12 having a double meaning.” Id. (internal quotation marks omitted). In other words,
13 once this Court initially determines that “the language of the contract is clear and
14 unambiguous, the contract is enforced as written.” Am. First Fed. Credit Union v.
15 Soro, 359 P.3d 105, 106 (Nev. 2015). “[I]f no ambiguity exists, the words of the
16 contract must be taken in their usual and ordinary signification.” Traffic Control
17 Servs., Inc. v. United Rentals Nw., Inc., 87 P.3d 1054, 1059 (Nev. 2004) (internal
18 quotation marks omitted).
According to the ordinary significance of the terms of the contract, Chartwell
20 would earn a fee equal to a percentage of the “Total Refund” recovered by the casino
21 client. For example, in the PSA between Chartwell and Golden Nugget Las Vegas
22 (dated October 7, 2004), Article 4.A states that: “For complimentary items,
23 Chartwell’s fee for services rendered to Client shall be twenty-five percent (25%) of
24 the Total Refund obtained directly as a result of the petitions prepared by
25 Chartwell.” “Total Refund” is defined in Article 1.G as follows: “The Total Refund
26 shall include all sales and use, hotel, business . . . taxes, plus interest and penalties
27 refunded as a result of the efforts of Chartwell.”
“Refund” has a plain meaning. According to Black’s Law Dictionary (Ninth
1 edition), the first meaning of the term “refund” is: “the return of money to a person
2 who overpaid, such as a taxpayer who overestimated tax liability or whose employer
3 withheld too much tax from earnings.” The second meaning is similar: “the money
4 returned to a person who overpaid.” A refund is a return of money. This much is
5 plain. And because it is plain, the term may be interpreted by a court without resort
6 to extrinsic evidence. A tax refund of a fixed amount of money is the basis upon
7 which the professional services fee was to be calculated: “Chartwell’s fee for
8 services shall be twenty-five percent (25%) of the Total Refund obtained
9 directly . . . .” Without a tax refund of a specific amount, there was no fee to be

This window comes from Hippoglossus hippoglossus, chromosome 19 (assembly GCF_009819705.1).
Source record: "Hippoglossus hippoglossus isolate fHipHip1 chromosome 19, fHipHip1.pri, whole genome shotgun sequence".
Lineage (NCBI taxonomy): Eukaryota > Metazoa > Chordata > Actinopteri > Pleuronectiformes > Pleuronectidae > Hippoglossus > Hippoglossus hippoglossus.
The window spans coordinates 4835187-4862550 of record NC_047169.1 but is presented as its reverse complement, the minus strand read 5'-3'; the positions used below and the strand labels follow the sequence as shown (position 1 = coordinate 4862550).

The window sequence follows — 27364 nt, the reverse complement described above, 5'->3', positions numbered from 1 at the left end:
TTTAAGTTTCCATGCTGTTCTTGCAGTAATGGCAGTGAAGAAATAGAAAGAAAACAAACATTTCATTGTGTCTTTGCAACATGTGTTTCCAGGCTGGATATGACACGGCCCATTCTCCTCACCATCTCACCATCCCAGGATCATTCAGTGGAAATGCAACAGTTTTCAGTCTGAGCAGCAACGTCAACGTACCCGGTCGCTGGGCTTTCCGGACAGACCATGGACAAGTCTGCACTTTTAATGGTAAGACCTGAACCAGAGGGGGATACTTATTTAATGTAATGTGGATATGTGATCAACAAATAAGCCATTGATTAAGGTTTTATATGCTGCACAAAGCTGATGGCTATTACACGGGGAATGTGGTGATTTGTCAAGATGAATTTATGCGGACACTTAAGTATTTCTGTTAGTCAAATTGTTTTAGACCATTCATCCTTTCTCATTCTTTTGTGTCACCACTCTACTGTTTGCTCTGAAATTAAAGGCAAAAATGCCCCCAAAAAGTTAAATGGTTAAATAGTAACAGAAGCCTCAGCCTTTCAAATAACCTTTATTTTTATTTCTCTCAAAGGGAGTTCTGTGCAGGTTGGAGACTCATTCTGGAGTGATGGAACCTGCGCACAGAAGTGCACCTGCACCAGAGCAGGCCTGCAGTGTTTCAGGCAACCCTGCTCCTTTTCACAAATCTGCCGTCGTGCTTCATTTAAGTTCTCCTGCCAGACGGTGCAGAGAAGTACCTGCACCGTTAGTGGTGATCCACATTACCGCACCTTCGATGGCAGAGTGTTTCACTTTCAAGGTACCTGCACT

10 calculated. This is a typical agreement with typical contingency fee terms based on
11 a typical expectation of likely events. The contract makes clear that Chartwell’s fee
12 is dependent upon recovering refund money for its client: “It is understood and
13 agreed that the services rendered by Chartwell are upon a contingent fee basis and,
14 if no amounts are recoverable, Client shall not be indebted to Chartwell for any fees
15 or costs whatsoever.” Article 2.B.
The evidence is undisputed as to the Golden Nugget entities that none
17 received a tax refund for gaming-related4 complimentary food in the form of money
18 returned or even a formal credit against future taxes. What they did receive is the
19 benefit of a sales and use tax moratorium until at least 2019. Whether that benefit
20 was due to Chartwell’s efforts or independent actors and events, or a mixture of
21 both, is the subject of the unjust enrichment claim. The benefit may be worth a
22 significant amount of money. A tax moratorium though, however beneficial, is not
23 encompassed within the contract definition of a Total Refund. Because no tax
24 refund was received in the form of money or credit, no fee for services was due
25 under the agreement.
Chartwell offers no evidence to the contrary. Instead, it argues that the
Golden Nugget does not dispute the receipt of a tax credit for non-gaming
complimentary meals in the amount of $492,605. It is not the subject of this motion.
1 economic reality is the equivalent of a refund; that its efforts to pursue use tax
2 refunds, and the resulting events that culminated in the industry-wide settlement
3 agreement and tax moratorium, changed reality such that these Counterclaim
4 defendants did receive a refund. It is the economic equivalent of a refund upon
5 which their fees are due, according to Chartwell. While it may be an economic
6 reality, this type of a “refund” is beyond the contract definition of the “Total
7 Refund.” The legal reality is that the Counterclaim defendants did not receive a
8 refund of use or sales taxes paid on gaming-related complimentary meals. Because
9 they received no money refund, no genuine issue of material fact remains. No
10 professional services fee was earned.
Chartwell advances several arguments to the contrary. First, it argues that the
12 Golden Nugget entities exchanged their right to a money refund for legislative relief.
13 But it was never finally determined that the Golden Nugget entities were entitled to a
14 cash tax refund of any amount. What it did exchange is the uncertainty of litigation
15 over use vs. sales taxation on gaming-related complimentary meals, on the one hand,
16 for the certainty of no additional liability looking backward or looking forward at
17 least until 2019.
Chartwell simply argues that the Sparks Nugget decision required the
19 Department of Taxation to pay the use tax refund to the Golden Nugget entities.5
20 But with this argument, Chartwell overlooks the significance of the Department of
21 Taxation’s deficiency assessments for unpaid sales tax. Where Chartwell’s client
22 wins the right to a use tax refund, but as a result faces an equal or larger sales tax
23 liability, it cannot be said that the client received any benefit of the contracted-for
24 bargain. To interpret the professional services fee provision based on only one side
25 of the taxation equation would clearly render the contractual promise illusory.